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Sen. Wyden Confident SECURE Act 2.0 Will Pass This Year


The Senate Finance Committee Chairman apparently remains bullish on the prospects that follow-on legislation to the original SECURE Act will be enacted this year during the lame-duck session.  

Speaking to reporters Nov. 15 on a press call, Sen. Ron Wyden (D-OR), who is Chairman of the tax-writing Senate Committee on Finance and one of the key authors of the pending retirement legislation,  reportedly predicted that an agreement will be reached between the House and Senate on a final retirement package and that it would be approved as part of a year-end budget deal. 

As part of that call, Sen. Wyden also confirmed that House and Senate lawmakers currently are working to reach an agreement on the differences between the pending retirement bills.

“We’re going to make it part of the package that moves before the end of the year—we’re deep in the discussions,” Wyden stated, according to a report by Politico, adding that, “All of the negotiators are committed to getting this done before we wrap up.”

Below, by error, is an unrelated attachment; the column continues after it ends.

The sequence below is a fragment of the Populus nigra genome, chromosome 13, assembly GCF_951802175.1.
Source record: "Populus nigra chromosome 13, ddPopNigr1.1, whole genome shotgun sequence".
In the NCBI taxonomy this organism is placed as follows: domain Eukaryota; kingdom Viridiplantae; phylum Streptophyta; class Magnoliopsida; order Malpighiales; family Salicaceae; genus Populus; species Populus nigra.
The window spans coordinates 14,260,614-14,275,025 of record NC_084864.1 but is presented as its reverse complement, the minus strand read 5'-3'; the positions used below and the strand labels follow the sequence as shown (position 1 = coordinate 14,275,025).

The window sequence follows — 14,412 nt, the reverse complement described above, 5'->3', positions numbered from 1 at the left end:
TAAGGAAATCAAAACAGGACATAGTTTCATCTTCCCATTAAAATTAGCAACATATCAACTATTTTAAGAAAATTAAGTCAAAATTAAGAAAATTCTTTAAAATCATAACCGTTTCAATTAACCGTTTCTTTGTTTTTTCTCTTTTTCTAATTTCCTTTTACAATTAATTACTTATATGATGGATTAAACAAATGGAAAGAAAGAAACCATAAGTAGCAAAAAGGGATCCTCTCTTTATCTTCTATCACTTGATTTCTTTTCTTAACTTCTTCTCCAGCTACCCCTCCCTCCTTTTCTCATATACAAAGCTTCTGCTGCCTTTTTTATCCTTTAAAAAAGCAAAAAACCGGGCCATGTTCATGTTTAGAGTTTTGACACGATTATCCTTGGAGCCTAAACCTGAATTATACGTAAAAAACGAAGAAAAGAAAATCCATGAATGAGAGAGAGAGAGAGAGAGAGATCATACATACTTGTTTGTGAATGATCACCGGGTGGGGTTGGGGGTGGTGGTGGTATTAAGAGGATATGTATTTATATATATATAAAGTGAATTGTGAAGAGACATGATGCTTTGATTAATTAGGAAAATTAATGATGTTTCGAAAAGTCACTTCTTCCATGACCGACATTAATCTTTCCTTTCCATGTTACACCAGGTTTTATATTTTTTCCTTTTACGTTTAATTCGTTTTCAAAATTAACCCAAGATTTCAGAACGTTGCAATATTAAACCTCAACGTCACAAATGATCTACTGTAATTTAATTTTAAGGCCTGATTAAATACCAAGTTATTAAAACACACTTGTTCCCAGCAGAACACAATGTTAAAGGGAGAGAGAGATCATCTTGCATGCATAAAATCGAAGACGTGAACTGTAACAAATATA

The Finance Committee chairman also indicated that his committee wants to act as quickly as possible on the nomination of Danny Werfel to become Commissioner of the IRS. Although he did not give an exact timeframe on when that would happen, with the Democrats maintaining control of the Senate, the pressure to act immediately has softened somewhat. Still, given the ongoing funding and enforcement issues surrounding the IRS being raised by congressional Republicans, Werfel will likely be on the “hot seat” during his confirmation process. President Biden on Nov. 10 announced his intent to nominate Werfel to a five-year term as the next IRS Commissioner.  

Meanwhile, according to a report by Bloomberg, Sen. Wyden also outlined a number of other tax-related priorities that he sees the Committee debating, including that Democrats may seek a tax-cut deal of up to $100 billion with congressional Republicans that would address the child tax credit and the so-called tax extenders, which are various business tax breaks that are set to expire at the end of the year.